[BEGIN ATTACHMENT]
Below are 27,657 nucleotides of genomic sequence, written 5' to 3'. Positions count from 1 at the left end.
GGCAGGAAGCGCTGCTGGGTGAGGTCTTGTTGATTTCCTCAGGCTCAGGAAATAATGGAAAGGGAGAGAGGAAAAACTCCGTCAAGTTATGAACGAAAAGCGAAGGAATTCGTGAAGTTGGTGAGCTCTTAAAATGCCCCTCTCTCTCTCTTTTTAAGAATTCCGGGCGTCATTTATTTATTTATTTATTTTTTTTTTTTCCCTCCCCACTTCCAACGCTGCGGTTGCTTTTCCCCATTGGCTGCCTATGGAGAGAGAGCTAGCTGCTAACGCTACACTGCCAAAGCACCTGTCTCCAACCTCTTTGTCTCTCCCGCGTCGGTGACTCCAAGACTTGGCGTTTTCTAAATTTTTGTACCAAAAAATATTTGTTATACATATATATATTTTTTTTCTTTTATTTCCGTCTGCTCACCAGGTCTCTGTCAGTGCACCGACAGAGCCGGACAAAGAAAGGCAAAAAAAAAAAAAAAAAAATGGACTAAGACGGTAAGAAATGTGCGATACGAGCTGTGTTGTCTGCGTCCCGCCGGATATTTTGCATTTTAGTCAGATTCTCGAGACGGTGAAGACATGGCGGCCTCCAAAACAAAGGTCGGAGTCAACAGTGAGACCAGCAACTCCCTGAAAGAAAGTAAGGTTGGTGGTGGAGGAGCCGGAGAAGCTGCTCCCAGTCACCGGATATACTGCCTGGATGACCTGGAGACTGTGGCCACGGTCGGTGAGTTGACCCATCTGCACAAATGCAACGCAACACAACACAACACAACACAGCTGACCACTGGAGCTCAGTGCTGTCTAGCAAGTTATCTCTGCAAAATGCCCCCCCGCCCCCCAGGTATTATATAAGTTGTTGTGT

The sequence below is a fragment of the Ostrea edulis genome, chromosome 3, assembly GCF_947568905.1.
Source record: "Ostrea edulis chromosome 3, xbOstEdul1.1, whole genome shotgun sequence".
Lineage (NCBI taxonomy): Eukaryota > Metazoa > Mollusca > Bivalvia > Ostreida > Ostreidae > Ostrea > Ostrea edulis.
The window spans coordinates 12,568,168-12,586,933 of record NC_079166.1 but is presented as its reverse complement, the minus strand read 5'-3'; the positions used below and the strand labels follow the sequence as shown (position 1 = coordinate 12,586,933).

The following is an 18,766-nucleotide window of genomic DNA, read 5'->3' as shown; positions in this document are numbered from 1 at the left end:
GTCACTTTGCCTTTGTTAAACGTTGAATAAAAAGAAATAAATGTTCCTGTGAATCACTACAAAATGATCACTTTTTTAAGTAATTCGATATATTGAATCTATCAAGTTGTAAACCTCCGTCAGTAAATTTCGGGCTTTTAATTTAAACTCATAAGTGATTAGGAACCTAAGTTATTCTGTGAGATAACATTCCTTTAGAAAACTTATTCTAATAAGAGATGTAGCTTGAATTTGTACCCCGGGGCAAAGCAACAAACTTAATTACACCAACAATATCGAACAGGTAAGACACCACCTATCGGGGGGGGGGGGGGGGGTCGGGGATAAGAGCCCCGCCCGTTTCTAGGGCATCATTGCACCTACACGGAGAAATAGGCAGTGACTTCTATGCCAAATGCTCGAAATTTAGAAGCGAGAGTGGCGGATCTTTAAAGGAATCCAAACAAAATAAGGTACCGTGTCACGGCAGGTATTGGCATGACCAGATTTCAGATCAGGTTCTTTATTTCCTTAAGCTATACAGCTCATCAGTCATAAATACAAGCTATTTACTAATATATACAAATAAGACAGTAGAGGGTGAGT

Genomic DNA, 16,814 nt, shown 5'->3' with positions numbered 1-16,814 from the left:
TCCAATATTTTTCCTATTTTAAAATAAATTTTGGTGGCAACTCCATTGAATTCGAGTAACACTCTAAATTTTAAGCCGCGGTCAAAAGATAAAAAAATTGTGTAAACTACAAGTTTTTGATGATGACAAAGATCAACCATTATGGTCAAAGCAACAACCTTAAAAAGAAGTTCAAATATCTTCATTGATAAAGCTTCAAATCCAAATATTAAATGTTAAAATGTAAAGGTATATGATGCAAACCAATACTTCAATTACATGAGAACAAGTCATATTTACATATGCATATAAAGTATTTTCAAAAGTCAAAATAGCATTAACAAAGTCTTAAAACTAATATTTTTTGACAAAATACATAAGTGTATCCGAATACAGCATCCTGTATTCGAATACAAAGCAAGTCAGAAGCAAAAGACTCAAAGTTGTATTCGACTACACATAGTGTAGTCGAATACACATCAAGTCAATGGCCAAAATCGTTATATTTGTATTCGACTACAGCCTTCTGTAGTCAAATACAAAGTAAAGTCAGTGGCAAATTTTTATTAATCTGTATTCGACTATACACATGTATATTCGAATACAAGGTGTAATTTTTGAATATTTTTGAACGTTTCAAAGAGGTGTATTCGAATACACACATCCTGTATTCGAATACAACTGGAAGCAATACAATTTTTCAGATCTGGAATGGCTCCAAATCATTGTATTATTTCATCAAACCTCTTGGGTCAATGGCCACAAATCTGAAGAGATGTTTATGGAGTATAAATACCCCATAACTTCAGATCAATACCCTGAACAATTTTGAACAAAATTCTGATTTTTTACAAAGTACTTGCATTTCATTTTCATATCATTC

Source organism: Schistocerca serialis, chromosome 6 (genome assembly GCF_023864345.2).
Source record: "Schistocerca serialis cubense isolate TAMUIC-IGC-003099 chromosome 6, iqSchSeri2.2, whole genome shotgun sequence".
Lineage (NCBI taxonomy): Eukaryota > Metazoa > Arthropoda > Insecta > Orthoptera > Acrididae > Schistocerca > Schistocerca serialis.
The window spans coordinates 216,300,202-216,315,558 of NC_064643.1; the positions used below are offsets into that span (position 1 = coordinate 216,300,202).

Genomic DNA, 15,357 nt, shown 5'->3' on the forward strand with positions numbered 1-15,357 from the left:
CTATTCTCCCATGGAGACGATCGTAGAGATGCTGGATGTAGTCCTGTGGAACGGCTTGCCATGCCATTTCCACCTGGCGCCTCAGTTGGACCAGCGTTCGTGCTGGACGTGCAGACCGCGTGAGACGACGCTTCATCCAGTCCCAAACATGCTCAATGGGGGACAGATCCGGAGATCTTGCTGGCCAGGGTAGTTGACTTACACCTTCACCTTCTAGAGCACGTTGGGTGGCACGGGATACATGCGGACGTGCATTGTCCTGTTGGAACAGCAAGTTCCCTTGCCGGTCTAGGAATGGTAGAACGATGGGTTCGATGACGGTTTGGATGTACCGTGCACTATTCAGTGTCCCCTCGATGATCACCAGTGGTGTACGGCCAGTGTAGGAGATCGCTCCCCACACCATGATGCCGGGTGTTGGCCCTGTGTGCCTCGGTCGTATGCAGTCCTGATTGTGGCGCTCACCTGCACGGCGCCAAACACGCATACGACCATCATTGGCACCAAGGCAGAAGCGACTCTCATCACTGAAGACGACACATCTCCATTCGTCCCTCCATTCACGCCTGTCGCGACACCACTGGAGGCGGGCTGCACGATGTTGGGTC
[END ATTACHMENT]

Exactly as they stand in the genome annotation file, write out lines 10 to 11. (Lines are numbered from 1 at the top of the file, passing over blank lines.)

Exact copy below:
TCCAATATTTTTCCTATTTTAAAATAAATTTTGGTGGCAACTCCATTGAATTCGAGTAACACTCTAAATTTTAAGCCGCGGTCAAAAGATAAAAAAATTGTGTAAACTACAAGTTTTTGATGATGACAAAGATCAACCATTATGGTCAAAGCAACAACCTTAAAAAGAAGTTCAAATATCTTCATTGATAAAGCTTCAAATCCAAATATTAAATGTTAAAATGTAAAGGTATATGATGCAAACCAATACTTCAATTACATGAGAACAAGTCATATTTACATATGCATATAAAGTATTTTCAAAAGTCAAAATAGCATTAACAAAGTCTTAAAACTAATATTTTTTGACAAAATACATAAGTGTATCCGAATACAGCATCCTGTATTCGAATACAAAGCAAGTCAGAAGCAAAAGACTCAAAGTTGTATTCGACTACACATAGTGTAGTCGAATACACATCAAGTCAATGGCCAAAATCGTTATATTTGTATTCGACTACAGCCTTCTGTAGTCAAATACAAAGTAAAGTCAGTGGCAAATTTTTATTAATCTGTATTCGACTATACACATGTATATTCGAATACAAGGTGTAATTTTTGAATATTTTTGAACGTTTCAAAGAGGTGTATTCGAATACACACATCCTGTATTCGAATACAACTGGAAGCAATACAATTTTTCAGATCTGGAATGGCTCCAAATCATTGTATTATTTCATCAAACCTCTTGGGTCAATGGCCACAAATCTGAAGAGATGTTTATGGAGTATAAATACCCCATAACTTCAGATCAATACCCTGAACAATTTTGAACAAAATTCTGATTTTTTACAAAGTACTTGCATTTCATTTTCATATCATTC

Source organism: Schistocerca serialis, chromosome 6 (genome assembly GCF_023864345.2).